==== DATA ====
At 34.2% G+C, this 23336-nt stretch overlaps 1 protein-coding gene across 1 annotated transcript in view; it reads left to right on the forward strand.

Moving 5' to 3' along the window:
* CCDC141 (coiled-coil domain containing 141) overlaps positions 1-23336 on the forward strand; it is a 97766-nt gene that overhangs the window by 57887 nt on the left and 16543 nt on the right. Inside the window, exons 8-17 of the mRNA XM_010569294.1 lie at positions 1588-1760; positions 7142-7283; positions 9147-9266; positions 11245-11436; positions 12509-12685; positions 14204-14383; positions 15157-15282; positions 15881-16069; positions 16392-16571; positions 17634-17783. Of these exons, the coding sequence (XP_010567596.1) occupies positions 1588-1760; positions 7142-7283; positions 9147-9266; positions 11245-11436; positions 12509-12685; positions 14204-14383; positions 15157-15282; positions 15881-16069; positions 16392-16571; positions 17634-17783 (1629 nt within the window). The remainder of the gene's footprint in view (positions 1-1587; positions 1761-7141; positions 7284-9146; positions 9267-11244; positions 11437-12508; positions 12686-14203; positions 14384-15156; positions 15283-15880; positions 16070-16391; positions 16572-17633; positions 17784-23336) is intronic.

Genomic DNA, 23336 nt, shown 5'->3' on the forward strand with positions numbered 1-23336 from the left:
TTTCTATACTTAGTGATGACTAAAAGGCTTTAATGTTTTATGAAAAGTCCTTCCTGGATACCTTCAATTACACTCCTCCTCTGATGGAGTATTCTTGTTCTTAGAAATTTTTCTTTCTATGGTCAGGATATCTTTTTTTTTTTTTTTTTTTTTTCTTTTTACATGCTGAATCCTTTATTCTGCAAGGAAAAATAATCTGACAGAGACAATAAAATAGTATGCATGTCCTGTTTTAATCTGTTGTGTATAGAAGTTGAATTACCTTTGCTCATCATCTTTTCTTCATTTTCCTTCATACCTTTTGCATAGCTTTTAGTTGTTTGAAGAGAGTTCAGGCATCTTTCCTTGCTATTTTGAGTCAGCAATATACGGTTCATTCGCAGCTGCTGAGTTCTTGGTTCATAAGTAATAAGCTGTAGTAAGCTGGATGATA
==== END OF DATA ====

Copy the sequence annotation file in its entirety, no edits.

At 34.2% G+C, this 23336-nt stretch overlaps 1 protein-coding gene across 1 annotated transcript in view; it reads left to right on the forward strand.

Moving 5' to 3' along the window:
* CCDC141 (coiled-coil domain containing 141) overlaps positions 1-23336 on the forward strand; it is a 97766-nt gene that overhangs the window by 57887 nt on the left and 16543 nt on the right. Inside the window, exons 8-17 of the mRNA XM_010569294.1 lie at positions 1588-1760; positions 7142-7283; positions 9147-9266; positions 11245-11436; positions 12509-12685; positions 14204-14383; positions 15157-15282; positions 15881-16069; positions 16392-16571; positions 17634-17783. Of these exons, the coding sequence (XP_010567596.1) occupies positions 1588-1760; positions 7142-7283; positions 9147-9266; positions 11245-11436; positions 12509-12685; positions 14204-14383; positions 15157-15282; positions 15881-16069; positions 16392-16571; positions 17634-17783 (1629 nt within the window). The remainder of the gene's footprint in view (positions 1-1587; positions 1761-7141; positions 7284-9146; positions 9267-11244; positions 11437-12508; positions 12686-14203; positions 14384-15156; positions 15283-15880; positions 16070-16391; positions 16572-17633; positions 17784-23336) is intronic.

Genomic DNA, 23336 nt, shown 5'->3' on the forward strand with positions numbered 1-23336 from the left:
TTTCTATACTTAGTGATGACTAAAAGGCTTTAATGTTTTATGAAAAGTCCTTCCTGGATACCTTCAATTACACTCCTCCTCTGATGGAGTATTCTTGTTCTTAGAAATTTTTCTTTCTATGGTCAGGATATCTTTTTTTTTTTTTTTTTTTTTTCTTTTTACATGCTGAATCCTTTATTCTGCAAGGAAAAATAATCTGACAGAGACAATAAAATAGTATGCATGTCCTGTTTTAATCTGTTGTGTATAGAAGTTGAATTACCTTTGCTCATCATCTTTTCTTCATTTTCCTTCATACCTTTTGCATAGCTTTTAGTTGTTTGAAGAGAGTTCAGGCATCTTTCCTTGCTATTTTGAGTCAGCAATATACGGTTCATTCGCAGCTGCTGAGTTCTTGGTTCATAAGTAATAAGCTGTAGTAAGCTGGATGATA